Food and Nutrition

The basis for good health in our pets is diet and the key to good health is prevention.  The more natural and fresh the diet, the more nutrients are available for our pet’s bodies to use in building a good immune system.

For dogs, the three main options for feeding are:

There are pros and cons to each diet that you, as your dog’s caregiver, should know about.

Commercially packaged dog food

Should you choose to feed your dog a commercially packaged dog food, be aware of the ingredients.  For example, dogs do not digest grains well since they are carnivores.

For more information about pet food, visit the pet food report.

Home-Cooked Diets

There is a wide variety of recipes and ways to do this.  Many people combine pureed vegetables, meat and eggs, and then bake the entire mixture.  Or you can just choose to focus on meat and bones.  Because dogs have short intestines designed for carnivores, bacteria don’t have time to incubate inside them like they do in humans.  So, you won’t need to cook the food very long.  Many people who prepare cooked diets for their dogs will prepare enough for a week at a time, and then freeze the food.

One of the downsides to this diet is that many of the good enzymes and probiotics found in food are killed off during the cooking process.  Therefore, you’ll want to supplement your dog’s diet with a daily whole food supplement.

The American Veterinary Medical Association does not recommend home-cooked diets.  Dr. Tony Buffington, DVM, Ph.D., an Ohio State University College of Veterinary Medicine professor of clinical sciences and a member of the AVMA agrees but he recommends Home-Prepared Dog & Cat Diets: the Healthful Alternative by Dr. Donald Strombeck as a good cookbook for pets. Dr. Buffington also recommends as one the best Web sites on home-cooked pet diets.

Raw Diet

A raw diet is commonly known as a BARF (Biologically Appropriate Raw Food), which includes meats, bones, and even some vegetables, eggs, yogurt and nuts, or SARF (Species Appropriate Raw Food), which excludes vegetables, eggs, and nuts.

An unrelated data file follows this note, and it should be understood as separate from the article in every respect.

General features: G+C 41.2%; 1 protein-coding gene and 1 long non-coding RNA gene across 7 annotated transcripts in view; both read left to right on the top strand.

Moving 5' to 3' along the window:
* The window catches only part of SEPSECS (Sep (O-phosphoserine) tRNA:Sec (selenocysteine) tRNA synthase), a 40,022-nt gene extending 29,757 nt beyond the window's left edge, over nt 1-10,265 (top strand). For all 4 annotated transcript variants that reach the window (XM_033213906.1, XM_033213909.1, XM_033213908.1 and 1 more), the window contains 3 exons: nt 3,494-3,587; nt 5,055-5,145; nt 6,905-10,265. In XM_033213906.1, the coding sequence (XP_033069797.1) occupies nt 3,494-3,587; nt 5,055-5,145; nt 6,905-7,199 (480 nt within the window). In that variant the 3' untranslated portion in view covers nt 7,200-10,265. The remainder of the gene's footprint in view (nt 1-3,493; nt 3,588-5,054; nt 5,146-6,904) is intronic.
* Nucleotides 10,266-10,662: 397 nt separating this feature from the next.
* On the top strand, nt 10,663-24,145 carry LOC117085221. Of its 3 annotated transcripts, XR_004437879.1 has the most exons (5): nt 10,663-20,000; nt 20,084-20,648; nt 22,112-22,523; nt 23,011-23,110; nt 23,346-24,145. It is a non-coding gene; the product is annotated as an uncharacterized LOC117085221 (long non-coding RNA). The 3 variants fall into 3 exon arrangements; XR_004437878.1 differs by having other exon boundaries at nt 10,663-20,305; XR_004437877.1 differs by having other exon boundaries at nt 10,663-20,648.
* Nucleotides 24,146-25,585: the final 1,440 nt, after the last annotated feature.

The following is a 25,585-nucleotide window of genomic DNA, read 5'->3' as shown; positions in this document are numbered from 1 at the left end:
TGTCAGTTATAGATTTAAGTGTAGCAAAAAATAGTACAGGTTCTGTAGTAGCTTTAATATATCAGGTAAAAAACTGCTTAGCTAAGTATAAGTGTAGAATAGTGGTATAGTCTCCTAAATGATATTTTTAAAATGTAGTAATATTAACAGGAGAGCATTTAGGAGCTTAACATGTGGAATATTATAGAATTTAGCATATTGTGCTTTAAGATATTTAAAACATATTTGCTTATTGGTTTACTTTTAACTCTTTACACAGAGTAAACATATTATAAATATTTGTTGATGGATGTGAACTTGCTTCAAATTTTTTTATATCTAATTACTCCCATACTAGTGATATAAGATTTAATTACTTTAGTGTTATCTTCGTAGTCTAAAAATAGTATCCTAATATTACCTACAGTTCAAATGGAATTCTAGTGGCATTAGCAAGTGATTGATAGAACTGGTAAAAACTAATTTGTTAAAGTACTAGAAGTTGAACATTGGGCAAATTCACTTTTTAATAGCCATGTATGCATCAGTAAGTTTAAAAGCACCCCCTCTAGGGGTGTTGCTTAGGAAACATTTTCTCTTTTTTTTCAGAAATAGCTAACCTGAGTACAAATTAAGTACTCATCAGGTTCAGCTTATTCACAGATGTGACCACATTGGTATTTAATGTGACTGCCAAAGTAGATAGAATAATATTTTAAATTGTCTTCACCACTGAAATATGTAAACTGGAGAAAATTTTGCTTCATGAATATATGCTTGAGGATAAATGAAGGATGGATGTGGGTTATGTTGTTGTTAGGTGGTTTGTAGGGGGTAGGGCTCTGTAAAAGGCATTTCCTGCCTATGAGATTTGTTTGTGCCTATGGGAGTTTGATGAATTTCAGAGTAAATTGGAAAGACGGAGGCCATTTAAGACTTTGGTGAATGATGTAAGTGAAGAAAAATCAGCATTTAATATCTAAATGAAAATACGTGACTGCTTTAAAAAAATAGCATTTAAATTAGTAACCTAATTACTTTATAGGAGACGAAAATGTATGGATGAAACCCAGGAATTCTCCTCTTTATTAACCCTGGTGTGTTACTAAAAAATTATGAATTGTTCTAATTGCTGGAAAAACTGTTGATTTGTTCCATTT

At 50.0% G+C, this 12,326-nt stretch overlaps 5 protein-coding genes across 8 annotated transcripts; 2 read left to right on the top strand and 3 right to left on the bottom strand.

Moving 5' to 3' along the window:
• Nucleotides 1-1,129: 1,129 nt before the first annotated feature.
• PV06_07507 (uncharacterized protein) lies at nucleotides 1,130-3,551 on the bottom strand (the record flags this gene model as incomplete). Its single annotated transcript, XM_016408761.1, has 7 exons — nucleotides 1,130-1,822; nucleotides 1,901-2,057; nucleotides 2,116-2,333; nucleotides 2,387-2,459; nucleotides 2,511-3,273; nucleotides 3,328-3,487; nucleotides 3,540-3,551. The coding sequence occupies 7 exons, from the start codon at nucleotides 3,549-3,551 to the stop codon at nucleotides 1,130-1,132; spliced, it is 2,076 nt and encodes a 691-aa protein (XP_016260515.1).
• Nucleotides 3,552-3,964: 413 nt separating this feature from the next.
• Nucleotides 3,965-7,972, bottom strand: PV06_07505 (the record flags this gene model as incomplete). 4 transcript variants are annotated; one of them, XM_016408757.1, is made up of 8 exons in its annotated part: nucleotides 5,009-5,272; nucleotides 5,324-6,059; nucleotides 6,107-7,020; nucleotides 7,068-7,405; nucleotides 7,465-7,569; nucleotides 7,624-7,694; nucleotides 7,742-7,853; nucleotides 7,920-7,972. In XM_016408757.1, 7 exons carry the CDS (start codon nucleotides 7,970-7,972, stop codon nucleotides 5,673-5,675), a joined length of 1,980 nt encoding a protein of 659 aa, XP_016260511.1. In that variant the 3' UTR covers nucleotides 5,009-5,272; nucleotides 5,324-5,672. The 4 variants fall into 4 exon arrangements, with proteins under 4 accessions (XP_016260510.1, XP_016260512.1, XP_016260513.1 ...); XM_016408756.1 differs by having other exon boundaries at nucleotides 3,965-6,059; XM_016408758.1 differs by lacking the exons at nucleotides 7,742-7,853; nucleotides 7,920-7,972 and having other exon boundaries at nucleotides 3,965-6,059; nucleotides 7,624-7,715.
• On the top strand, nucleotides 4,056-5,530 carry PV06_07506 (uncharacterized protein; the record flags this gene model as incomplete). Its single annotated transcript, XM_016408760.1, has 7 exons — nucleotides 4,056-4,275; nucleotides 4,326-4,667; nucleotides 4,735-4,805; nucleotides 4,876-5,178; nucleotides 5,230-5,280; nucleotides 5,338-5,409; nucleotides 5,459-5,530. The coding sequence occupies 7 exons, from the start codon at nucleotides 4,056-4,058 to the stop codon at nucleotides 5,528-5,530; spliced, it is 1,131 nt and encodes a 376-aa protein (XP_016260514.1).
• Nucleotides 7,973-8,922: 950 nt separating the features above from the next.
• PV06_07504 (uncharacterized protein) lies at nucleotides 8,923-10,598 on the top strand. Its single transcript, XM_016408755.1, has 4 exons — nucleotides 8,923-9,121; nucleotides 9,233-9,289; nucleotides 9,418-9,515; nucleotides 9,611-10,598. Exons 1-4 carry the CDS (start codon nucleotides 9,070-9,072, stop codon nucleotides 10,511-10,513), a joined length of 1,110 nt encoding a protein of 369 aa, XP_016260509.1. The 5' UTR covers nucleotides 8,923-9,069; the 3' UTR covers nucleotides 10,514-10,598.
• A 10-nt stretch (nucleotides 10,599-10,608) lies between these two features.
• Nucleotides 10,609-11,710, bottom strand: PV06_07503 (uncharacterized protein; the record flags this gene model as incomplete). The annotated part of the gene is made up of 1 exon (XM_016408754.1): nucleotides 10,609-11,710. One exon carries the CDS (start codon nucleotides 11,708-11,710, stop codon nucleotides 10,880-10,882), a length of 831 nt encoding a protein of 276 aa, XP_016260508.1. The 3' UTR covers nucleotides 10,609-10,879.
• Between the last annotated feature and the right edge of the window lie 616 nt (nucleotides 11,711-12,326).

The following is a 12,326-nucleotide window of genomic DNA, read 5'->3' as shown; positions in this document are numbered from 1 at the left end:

A raw food diet consists of a variety of meats and raw bone.  Some of the benefits associated with a raw food diet include clean, white teeth, small, dry stools, shiny coat, no bad body odor or breath.  As with the other diets discussed above, it’s important to thoroughly research the benefits and pitfalls.  For more information, go to

Cats have much higher protein and fat requirements than people, dogs and many other mammals.  As true carnivores, their diet should consist of about 30 percent protein.  Cats also require taurine, an amino acid found in meat.

Commercially packaged cat food

Like with commercially packaged dog foods, it’s important to read the labels carefully.

For more information about pet food, visit the pet food report.

Homemade Cat Foods

Homemade diets for cats can include cooked meats, vegetables, fruits and grains. Others focus on raw ingredients including meaty chicken and turkey bones, organ meat (liver, kidney, heart, brain, tongue and tripe) and eggs.  Leafy vegetables can be added after running them through a food processor. Vegetable oils, brewer’s yeast, kelp, apple cider vinegar, raw honey, dairy products (such as raw goat milk, cottage cheese and plain yogurt) and grain can be added.  Note that cooked bones can kill your cat. They splinter when they break, and the sharp ends can perforate her esophagus, stomach or intestines.